Updated:
Original:

Under fire from U of M, institute modifies report critical of administration

Author:

The Washington, D.C.-based institute that released a report early this week characterizing the University of Minnesota as top-heavy with administrators has withdrawn and modified the document, the Star Tribune reports.

U of M officials had blasted the report as flawed and inaccurate. President Eric Kaler called it "dead wrong."

The “The One Percent at State U” report issued Sunday by the Institute for Policy Studies had said the U of M was among the top five worst offenders in the nation when it comes to university spending on administration. The institute calls itself "a progressive multi-issue think tank."

On Monday, the institute learned that some of the data used to compile the report may have been flawed, author Marjorie Wood told the Star Tribune. So the organization “took the report down temporarily” and reviewed its findings, the newspaper reports.

For its report, the institute said it had examined excessive executive pay, faster than average rising student debt, inflated non-academic administrative expenditures, and large increases in low-wage and/or contingent faculty labor.

Kaler says the institute misread public data. The U of M, which has been criticized in recent years for being top heavy, posted an online data-rich rebuttal on its website.

In the rebuttal, U administrators say:

"Overall, the report misrepresents the University of Minnesota, attempts to paint a very sensational picture to support IPS’ thesis, and ignores the reality at our institution. While there is still work to do, the University of Minnesota is making strong progress in providing access to students, holding down student debt, reducing administrative costs and investing in students’ future education and needs."

The rebuttal also said the original institute report "fails to mention many other positive and very significant changes under President Kaler’s leadership."

Kaler has battled charges of administrative bloat since he took the job three years ago, and he says he has made aggressive efforts to trim fat.

University officials say they plan to stick to a bargain they made with lawmakers for the next academic year: further administrative cuts, in exchange for more money from the state, more faculty hires and a second year of tuition freezes for undergraduates.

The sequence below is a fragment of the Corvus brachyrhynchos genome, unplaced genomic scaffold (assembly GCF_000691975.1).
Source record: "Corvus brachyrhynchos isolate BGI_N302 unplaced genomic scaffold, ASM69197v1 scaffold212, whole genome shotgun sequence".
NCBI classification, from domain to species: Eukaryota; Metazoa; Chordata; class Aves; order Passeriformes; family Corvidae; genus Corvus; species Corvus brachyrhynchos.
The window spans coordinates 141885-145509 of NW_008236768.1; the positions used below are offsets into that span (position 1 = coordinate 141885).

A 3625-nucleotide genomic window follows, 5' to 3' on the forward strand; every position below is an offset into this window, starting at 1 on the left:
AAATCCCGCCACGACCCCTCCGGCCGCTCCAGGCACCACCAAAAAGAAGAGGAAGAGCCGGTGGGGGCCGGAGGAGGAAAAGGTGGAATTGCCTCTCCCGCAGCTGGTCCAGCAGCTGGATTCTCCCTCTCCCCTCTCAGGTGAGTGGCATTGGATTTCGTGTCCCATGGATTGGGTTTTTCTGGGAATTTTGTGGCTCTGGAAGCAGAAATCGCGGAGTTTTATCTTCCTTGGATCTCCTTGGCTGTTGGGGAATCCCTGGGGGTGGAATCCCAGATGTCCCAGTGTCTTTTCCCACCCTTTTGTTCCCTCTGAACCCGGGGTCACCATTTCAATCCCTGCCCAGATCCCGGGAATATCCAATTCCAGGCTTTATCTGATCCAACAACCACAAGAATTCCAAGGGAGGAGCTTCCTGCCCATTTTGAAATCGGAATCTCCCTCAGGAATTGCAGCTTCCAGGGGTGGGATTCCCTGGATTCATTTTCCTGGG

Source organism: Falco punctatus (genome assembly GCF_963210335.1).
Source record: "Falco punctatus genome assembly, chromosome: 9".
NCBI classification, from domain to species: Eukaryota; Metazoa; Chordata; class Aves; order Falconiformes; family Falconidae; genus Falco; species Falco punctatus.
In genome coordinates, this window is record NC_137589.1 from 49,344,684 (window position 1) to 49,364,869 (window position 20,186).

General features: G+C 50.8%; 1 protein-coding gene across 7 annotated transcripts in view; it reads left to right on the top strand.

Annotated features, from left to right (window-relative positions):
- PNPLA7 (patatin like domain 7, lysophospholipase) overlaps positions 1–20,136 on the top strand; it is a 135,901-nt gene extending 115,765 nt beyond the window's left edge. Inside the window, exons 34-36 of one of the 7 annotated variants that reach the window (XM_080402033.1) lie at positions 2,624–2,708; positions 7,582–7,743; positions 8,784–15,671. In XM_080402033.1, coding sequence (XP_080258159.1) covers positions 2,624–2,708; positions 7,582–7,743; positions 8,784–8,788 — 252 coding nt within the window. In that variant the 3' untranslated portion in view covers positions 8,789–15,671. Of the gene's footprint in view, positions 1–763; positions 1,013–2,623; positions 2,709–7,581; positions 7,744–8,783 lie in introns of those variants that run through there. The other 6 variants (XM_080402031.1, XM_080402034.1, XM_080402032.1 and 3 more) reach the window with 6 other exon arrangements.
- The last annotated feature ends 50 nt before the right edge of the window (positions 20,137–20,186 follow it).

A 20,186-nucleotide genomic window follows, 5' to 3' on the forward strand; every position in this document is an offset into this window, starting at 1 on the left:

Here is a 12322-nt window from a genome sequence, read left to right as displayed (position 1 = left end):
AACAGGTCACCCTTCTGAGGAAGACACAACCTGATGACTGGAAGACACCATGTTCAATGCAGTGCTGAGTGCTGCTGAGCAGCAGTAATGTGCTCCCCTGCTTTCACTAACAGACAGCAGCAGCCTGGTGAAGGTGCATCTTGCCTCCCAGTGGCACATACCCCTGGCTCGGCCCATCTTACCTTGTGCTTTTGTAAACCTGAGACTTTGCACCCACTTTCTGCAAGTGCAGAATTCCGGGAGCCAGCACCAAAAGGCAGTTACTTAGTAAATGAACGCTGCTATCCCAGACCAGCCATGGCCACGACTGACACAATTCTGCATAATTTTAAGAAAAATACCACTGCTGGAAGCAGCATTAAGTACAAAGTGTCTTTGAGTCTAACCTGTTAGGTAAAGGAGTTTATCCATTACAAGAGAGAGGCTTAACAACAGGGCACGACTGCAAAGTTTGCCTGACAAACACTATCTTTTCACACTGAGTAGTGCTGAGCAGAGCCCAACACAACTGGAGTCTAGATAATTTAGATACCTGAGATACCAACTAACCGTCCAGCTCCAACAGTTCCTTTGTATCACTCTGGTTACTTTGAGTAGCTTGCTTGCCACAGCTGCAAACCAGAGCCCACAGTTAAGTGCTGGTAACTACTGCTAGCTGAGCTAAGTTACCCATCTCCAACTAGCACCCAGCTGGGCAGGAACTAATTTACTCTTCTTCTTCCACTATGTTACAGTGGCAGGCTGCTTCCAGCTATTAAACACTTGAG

Next Up

Karl-Anthony Towns

Timberwolves' defense fuels win over Pelicans

The Wolves' have bought in on the defensive end as part of a 2-0 start.

Minnesota Wild

Ryan Hartman's OT goal helps Wild stay undefeated

The Wild improved to 4-0 with a win over the Ducks.

Mar'Keise Irving / Gopher Football

Gophers pound Maryland to stay in Big Ten West race

Four different players scored a rushing touchdown in a 34-16 victory over Maryland.

Father Paul Kubista at St. Mary of Czestochowa

Controversy after Delano priest shares vaccine misinformation in church bulletin

Father Paul Kubista is pastor at St. Mary of Czestochowa Catholic Church.

robberies

Mel-O-Glaze, DreamHaven Books robbed at gunpoint minutes apart

The businesses were hit by three robbers just six minutes apart on Oct. 21.

Cambridge house explosion

Explosion destroys house in Cambridge, 5 injured

The explosion occurred early Saturday morning on the 33000 block of Hillary Circle.

MAHMOUD MOHAMED HAMADA

Charges: Lyft driver sexually assaulted woman in her home

The defendant is being held on a $100,000 bond.

Pixabay - black bear

Black bear bites professional baseball player in western Wisconsin

The former MSU-Mankato star was bitten in his back.

mickey moore driver's license shared

Beleaguered Ward 9 city council candidate loses Strib endorsement

Mickey Moore has faced questions in recent days about where he actually lives.

Related